Longview’s Jerusalem Baptist Church
dedicates historical marker Saturday
An Official Texas Historical Marker will be unveiled this weekend for Longview’s Jerusalem Baptist Church, 1327 E. Cotton St.
The public is invited to the 10 a.m. Saturday (Sept. 14) event at the church. Participating in the marker dedication will be representatives from the church, city, county and Gregg County Historical Commission.
Jerusalem Baptist Church grew out of a group of African Americans known as the Consolidated Brotherhood, which worshiped at the “Junction,” a railroad center located just east of downtown Longview.
In the 1890s, worshipers bought land for what became Jerusalem Baptist Church. As membership grew, the original sanctuary was razed and rebuilt.
According to the new historical marker, “Rev. R.B. Bradley became the first fulltime pastor in September 1942. Under his leadership a parsonage was erected and the church enlarged.
“Nationally recognized gospel minister Rev. S.Y. Nixson served the church during the civil rights movement. During Rev. Nixson’s tenure, the educational annex was built and the auditorium was bricked and air conditioned. Rev. Nixson was a spokesperson for equality in education and helped end segregation in the Longview public schools. Jerusalem Baptist Church continues to be a place of stability and spiritual strength in the African American community.”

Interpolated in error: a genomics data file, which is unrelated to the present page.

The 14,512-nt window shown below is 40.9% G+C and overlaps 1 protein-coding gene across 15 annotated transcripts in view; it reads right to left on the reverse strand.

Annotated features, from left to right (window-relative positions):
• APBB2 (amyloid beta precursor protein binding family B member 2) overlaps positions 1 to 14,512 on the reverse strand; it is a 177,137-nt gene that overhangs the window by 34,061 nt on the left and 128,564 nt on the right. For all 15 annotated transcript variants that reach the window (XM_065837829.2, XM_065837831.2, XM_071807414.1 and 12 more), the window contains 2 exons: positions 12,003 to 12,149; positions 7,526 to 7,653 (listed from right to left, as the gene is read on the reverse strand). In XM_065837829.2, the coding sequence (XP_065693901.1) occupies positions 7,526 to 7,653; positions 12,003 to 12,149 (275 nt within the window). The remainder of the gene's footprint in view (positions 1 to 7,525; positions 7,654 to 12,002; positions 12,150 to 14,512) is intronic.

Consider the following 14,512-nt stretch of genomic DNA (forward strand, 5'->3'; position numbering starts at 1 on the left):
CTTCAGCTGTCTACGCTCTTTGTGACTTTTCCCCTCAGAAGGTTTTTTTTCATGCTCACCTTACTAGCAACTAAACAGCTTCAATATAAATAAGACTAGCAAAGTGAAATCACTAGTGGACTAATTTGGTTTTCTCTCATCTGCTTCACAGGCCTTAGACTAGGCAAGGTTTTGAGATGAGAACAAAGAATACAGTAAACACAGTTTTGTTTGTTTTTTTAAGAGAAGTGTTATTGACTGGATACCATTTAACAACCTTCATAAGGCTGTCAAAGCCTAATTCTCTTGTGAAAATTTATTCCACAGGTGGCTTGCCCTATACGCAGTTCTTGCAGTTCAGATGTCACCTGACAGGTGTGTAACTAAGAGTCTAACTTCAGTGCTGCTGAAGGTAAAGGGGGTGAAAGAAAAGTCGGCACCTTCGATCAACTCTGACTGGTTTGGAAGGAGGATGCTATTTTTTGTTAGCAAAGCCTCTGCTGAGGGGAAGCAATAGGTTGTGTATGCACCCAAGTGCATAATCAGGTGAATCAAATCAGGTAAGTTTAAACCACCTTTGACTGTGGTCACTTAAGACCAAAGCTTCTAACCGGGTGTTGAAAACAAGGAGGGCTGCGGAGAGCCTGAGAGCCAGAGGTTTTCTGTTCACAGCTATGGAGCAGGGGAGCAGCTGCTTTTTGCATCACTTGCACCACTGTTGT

For more information about Saturday’s marker unveiling, call Marilyn Jones at 903-736-0675.
Gregg County is home to more than 100 Official Texas Historical Markers denoting people, places and events of historical significance.
The Gregg County Historical Commission oversees the county’s historic preservation program. Working with Jerusalem Baptist Church officials was the local historical commission’s research and marker committee chaired by Gem Meacham.